Not the least, the brush with the most recent (Ex) Chief Minister of Delhi has been more on par as members of International Committees on finding alternative solutions to Indian’s high incidence of poverty and low levels of human development.  The National Planning Commission organized and United National Development Program supported committees on assessing impact of ‘direct cash transfers’ in India.  Often such events are debating-tables, including rhetorical and high emotions but then the data and analysis becomes handy to ensure unsubstantiated views are suppressed. It was on such occasions that author received concurrence support of this Ex CM of Delhi endorsing this author’s point-of-view and evidence. Such support structures are essential in policy circles and policy debates that do take place in a formal – structured environment.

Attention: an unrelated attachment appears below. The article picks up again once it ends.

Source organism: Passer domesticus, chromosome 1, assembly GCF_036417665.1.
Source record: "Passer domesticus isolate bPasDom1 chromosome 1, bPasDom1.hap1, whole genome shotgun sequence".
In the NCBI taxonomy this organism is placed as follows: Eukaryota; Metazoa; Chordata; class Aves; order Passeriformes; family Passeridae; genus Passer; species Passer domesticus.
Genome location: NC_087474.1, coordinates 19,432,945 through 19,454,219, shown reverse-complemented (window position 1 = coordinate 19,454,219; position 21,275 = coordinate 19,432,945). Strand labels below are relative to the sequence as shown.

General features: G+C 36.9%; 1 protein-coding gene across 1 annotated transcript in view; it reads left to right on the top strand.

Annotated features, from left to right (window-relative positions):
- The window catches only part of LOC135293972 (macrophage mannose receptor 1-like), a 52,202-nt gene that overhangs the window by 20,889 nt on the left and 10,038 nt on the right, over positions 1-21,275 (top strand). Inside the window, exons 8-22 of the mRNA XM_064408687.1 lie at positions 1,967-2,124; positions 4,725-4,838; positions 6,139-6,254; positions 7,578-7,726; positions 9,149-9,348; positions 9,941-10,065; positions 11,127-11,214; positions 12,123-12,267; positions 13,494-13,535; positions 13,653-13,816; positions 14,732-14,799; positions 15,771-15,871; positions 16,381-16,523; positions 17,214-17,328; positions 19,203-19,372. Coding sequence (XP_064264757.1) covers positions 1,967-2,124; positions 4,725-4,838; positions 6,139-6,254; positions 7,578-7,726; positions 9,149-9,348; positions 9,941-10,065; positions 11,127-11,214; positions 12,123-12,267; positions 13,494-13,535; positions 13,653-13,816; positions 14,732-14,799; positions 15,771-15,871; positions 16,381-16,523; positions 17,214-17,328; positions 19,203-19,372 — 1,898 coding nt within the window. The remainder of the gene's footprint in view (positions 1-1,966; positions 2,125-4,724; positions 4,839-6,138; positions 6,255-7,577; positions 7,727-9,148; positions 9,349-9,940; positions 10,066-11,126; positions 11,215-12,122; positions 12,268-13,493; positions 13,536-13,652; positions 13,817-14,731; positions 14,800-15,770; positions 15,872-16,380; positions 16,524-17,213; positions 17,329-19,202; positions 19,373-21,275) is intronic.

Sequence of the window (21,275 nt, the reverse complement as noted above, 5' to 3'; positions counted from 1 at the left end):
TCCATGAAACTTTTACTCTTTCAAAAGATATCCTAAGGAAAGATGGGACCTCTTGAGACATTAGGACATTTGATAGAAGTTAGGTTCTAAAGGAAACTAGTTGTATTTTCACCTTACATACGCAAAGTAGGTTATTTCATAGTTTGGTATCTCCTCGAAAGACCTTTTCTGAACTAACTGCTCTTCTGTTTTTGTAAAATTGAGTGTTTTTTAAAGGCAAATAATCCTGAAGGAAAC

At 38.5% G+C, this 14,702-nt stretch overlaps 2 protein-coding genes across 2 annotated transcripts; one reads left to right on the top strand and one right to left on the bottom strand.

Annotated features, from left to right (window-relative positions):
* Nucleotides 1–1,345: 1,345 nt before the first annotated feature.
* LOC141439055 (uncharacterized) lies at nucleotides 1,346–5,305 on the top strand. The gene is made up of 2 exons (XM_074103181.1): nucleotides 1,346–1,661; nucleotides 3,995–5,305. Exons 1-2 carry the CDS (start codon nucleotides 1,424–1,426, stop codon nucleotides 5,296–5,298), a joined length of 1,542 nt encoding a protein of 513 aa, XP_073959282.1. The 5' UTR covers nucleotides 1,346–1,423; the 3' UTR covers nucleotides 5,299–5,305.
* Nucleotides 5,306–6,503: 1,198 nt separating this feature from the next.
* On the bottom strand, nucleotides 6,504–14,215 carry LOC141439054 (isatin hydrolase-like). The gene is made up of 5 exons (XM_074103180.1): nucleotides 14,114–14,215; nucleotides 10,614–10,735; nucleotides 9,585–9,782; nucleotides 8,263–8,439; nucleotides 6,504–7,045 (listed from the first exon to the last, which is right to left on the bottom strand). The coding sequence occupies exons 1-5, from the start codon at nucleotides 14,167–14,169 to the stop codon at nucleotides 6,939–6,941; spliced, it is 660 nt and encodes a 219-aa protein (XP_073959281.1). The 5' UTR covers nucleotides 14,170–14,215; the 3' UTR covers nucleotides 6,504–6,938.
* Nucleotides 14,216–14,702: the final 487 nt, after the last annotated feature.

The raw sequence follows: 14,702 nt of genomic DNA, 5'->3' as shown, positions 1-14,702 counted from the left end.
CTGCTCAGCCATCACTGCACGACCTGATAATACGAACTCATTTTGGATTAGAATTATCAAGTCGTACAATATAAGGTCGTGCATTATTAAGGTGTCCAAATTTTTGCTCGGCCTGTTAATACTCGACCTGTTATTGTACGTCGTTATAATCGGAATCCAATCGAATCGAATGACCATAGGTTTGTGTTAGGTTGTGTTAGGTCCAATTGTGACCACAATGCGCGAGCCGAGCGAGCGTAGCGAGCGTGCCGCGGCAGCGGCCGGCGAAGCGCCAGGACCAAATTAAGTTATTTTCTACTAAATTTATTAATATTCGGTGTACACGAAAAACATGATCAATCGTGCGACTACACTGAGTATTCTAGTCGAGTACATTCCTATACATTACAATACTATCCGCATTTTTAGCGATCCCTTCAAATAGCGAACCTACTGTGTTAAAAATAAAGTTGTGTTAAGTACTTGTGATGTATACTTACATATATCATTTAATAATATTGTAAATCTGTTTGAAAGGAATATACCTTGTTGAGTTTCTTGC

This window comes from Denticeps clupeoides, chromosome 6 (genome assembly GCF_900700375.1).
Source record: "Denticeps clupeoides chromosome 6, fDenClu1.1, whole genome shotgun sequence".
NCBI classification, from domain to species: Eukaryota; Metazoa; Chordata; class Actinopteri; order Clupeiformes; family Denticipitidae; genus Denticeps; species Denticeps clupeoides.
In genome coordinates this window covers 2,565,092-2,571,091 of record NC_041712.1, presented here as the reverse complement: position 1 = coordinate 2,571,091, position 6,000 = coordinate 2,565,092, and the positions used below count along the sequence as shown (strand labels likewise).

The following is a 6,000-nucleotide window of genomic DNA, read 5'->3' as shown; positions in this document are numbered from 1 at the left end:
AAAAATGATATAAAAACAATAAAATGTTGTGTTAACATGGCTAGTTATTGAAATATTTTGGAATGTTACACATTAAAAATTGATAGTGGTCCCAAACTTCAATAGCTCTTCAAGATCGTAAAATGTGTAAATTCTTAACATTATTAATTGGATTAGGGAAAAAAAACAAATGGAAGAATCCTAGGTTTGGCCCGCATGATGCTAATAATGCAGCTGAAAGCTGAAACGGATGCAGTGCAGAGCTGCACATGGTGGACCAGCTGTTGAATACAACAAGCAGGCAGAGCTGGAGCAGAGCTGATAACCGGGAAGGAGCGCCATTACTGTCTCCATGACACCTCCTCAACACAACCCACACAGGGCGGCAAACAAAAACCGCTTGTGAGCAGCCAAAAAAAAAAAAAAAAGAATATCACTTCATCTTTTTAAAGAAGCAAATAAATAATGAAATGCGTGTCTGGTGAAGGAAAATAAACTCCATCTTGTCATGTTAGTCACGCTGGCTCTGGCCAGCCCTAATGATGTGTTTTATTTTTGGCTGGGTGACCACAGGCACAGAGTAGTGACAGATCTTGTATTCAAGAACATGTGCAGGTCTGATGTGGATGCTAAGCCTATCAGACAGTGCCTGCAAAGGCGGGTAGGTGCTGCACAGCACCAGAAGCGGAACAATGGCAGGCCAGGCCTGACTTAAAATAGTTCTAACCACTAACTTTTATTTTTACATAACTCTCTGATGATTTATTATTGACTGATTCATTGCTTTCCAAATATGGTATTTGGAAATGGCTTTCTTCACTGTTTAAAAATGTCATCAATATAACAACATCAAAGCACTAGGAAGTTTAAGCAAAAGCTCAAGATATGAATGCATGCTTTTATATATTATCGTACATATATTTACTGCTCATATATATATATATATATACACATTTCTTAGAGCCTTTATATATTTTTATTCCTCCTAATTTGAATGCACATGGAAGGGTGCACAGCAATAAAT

March 12, 2014
  Dr. Abusaleh Shariff, Ph.D
  Executive Director, US-India Policy Institute, Washington D. C.

Altruism, Philanthropy and Development:

Altruism, Philanthropy and Development:

Data needs for enhancing the poverty impact

Abusaleh Shariff, Ph. D
Executive Director and Chief Scholar,
US-India Policy Institute, 110 Maryland Av NE, Suite 508, Washington DC, 20002.

Key Note Presentation at the Opening Session of the Global Donor’s Forum – 2014:  ‘Celebrating Philanthropy in Emerging Economies’; held at Gaylord National Resorts and Convention Centre, Washington D. C.

April 14, 2014